Don’t say it too loudly but the longest day is over, the nights are drawing in and Christmas is coming...oh yes it is.
And just like a pantomime baddie we are here to ask If as an independent business without big budgets and the push from head office you have any plans to make the most of the festive season? Don’t forget in the blink of an eye it will be behind you.
Before you tackle your Christmas marketing head on it may be worth taking a look at some of the 12 'myths' of Christmas marketing which featured in an OMD survey last year.
Among the key myths is the assumption that millennials do the massive bulk of festive shopping online. Instead a whopping 51 per cent of 16- to 24-year-olds expressed a preference for Christmas gift shopping with other people. The research underlined that Christmas TV ads that premiere in the first week of November enjoy a "love" peak in mid-November, but fatigue by mid-December.
Among other myths that are touched on by the research are that Black Friday is the new key time for gift buying and that people are buying fewer gifts for fewer people.
Another supposed myth is that consumers upgrade their groceries at Christmas time, when in fact people shop at more supermarkets in December (2.8 per week) than November (2.3 per week). Indeed a staggering 25% said they would show less brand loyalty at this time.
And it isn’t too late to get a plan in action for your business at Christmas and with SpitfirePR we have a wide experience of promoting a host of clients over the festive period across a wide range of specialisms.
To have a coffee and a chat now about your plans for a cost effective and rewarding Christmas campaign call 07539 782979 or email email@example.com
In my last blog post I explained that when it comes to hashtags you should check, check and check again when generating one for your own marketing campaign.
Always assume that a hashtag has been used before and therefore research what message or connotation is attached to it.
Allied to this if you are planning to jump on the back of a trending hashtag (one that is proving so popular it is among the most used at that current time) then understand the message behind it, if any, and decide whether it is in good taste for you or your business to either endorse it or to be seen to try and win business off the back of it.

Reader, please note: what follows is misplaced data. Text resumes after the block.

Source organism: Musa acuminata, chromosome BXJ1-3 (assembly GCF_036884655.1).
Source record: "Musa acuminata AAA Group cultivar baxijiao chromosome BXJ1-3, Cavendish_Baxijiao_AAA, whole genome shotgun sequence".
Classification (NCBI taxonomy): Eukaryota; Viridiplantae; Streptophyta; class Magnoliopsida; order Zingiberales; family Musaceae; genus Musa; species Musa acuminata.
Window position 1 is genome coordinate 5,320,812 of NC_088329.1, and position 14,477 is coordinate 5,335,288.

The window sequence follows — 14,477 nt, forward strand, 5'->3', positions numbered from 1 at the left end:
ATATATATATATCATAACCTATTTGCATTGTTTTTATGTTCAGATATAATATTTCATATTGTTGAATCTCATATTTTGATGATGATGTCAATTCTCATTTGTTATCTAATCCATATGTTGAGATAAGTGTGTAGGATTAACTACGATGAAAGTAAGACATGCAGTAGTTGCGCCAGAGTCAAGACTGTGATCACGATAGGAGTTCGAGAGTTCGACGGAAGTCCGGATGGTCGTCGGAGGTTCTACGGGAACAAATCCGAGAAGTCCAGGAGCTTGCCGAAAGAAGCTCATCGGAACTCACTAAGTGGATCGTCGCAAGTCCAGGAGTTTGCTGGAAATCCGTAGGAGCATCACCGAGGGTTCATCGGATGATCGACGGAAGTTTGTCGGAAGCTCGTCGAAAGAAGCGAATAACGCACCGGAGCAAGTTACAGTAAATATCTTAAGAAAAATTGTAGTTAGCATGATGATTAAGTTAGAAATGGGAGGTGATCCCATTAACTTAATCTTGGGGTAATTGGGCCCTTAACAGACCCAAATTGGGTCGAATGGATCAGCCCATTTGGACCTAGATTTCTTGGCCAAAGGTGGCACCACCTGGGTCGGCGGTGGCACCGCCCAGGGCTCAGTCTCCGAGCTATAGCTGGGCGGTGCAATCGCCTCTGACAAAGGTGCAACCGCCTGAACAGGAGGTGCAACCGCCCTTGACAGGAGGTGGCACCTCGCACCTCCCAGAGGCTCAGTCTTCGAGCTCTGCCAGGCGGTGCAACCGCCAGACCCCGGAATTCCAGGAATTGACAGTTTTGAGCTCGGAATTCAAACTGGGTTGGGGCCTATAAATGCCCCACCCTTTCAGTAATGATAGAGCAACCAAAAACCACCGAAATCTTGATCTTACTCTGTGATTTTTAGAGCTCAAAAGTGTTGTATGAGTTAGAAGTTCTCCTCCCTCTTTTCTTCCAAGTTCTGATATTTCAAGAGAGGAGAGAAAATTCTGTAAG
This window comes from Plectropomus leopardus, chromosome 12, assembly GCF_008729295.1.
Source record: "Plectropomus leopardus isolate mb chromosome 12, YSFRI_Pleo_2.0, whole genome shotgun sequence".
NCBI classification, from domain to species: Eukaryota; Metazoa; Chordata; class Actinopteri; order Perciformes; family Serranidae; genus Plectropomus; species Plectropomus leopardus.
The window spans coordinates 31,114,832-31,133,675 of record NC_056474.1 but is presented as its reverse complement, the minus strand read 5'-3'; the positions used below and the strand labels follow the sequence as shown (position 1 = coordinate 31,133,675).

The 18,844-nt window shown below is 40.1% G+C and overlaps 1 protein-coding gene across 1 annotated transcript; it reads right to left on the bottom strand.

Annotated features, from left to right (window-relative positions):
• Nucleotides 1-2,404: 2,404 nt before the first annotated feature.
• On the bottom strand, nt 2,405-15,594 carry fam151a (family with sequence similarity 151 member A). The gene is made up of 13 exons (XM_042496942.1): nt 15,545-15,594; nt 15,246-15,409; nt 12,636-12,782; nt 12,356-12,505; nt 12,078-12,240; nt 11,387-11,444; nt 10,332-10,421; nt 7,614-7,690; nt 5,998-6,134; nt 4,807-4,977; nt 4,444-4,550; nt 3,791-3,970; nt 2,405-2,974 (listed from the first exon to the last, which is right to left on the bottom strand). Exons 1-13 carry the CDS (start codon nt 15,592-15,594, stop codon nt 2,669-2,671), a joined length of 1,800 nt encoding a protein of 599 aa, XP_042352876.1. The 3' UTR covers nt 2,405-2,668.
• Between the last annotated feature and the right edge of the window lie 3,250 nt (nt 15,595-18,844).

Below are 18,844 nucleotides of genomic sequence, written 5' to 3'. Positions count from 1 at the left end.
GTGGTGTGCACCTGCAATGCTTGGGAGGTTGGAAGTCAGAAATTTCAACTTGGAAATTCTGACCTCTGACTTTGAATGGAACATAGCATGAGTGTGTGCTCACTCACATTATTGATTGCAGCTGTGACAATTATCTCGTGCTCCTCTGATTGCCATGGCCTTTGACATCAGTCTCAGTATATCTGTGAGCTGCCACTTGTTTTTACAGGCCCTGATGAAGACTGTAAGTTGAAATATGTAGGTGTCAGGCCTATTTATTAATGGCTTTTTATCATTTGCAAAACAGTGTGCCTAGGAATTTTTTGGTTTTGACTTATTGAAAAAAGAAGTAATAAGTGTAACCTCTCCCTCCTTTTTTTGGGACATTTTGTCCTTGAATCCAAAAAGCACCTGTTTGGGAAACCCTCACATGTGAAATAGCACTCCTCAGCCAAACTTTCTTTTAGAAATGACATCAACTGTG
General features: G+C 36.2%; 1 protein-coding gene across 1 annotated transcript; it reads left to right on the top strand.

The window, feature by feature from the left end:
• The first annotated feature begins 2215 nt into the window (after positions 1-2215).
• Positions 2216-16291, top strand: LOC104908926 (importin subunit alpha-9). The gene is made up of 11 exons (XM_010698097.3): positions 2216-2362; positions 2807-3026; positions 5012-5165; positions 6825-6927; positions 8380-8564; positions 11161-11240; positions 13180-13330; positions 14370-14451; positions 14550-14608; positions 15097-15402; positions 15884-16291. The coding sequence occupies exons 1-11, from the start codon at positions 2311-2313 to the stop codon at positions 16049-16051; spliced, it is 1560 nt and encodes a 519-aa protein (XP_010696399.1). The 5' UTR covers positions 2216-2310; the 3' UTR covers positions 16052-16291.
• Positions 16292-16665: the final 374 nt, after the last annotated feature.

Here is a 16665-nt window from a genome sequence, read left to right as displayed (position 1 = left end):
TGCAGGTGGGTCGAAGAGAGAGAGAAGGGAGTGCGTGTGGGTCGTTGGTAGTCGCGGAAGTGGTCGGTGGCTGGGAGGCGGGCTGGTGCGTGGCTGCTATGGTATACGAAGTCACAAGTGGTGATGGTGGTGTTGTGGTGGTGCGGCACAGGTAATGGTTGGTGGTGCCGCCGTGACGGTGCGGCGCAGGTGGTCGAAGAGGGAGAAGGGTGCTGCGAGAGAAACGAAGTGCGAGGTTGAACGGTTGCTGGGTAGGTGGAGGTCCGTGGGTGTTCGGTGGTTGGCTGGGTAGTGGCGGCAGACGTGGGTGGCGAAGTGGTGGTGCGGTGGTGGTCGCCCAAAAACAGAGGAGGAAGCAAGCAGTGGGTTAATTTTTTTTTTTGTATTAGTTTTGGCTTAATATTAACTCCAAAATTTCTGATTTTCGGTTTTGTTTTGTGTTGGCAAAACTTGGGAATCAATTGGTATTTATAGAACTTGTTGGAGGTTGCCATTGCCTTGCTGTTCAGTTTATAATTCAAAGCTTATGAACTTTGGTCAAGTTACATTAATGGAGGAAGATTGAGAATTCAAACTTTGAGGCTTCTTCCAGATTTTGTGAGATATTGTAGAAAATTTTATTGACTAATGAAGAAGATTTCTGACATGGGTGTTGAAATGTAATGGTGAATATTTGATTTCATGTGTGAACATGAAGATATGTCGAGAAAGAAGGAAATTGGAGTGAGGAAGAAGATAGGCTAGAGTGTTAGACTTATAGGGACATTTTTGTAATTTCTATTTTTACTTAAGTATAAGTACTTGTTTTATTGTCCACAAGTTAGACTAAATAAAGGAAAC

There are many examples where this hasn’t been done.
In 2014 US based DiGiorno Pizza fell foul of the hashtag when they tweeted
#WhyIStayed You had pizza
On the face of it fairly innocuous but the trending #WhyIStayed hashtag was generated as domestic violence had become a key issue due to a story that had developed at that time.
It was being used to discuss abusive relationships and clearly in no way the sort of territory in which DiGiorno wanted to promote their pizza. This was not a cynical exercise which backfired, simply one person who didn’t check the hashtag and failed to fully grasp why it had been generated.
The tweet was later deleted but to their credit DiGiorno didn’t leave Twitter or fall silent, they attempted a personal response to each heartfelt complaint. But more of that when we look at how to deal with a crisis on social media.
How difficult can the hashtag be?
Well clearly for some it can still be either a little confusing or something that can be just too hard to resist.
The key message if you are hoping to either generate your own hashtag or to jump on the back of a trending hashtag (ie one proving very popular at the time) is to check what the meaning is behind it.
If you think you have generated your own hashtag (and like many things in life few are unique) then do some research. See if it has been used before and if so what the meaning was.
If you are satisfied it is new or it has neutral connotations at best then go for it and put it to the forefront of your marketing on social media.
If you spot a trending hashtag then check, check, check. Why is it popular? What issue or business has it been set up to highlight or promote and do you want to be associated with it or with the message. You might also ask is it right to to actually try and trade off the back of a hashtag which has been set up to highlight what will often be a serious issue.
In my next blog post I will show you some examples of where businesses simply haven’t thought about the connotations of the hashtag they have associated with or have clearly associated their brand to a hashtag without knowing the issue it was promoting - with disastrous consequences.
They didn't do their research or check, check, check.
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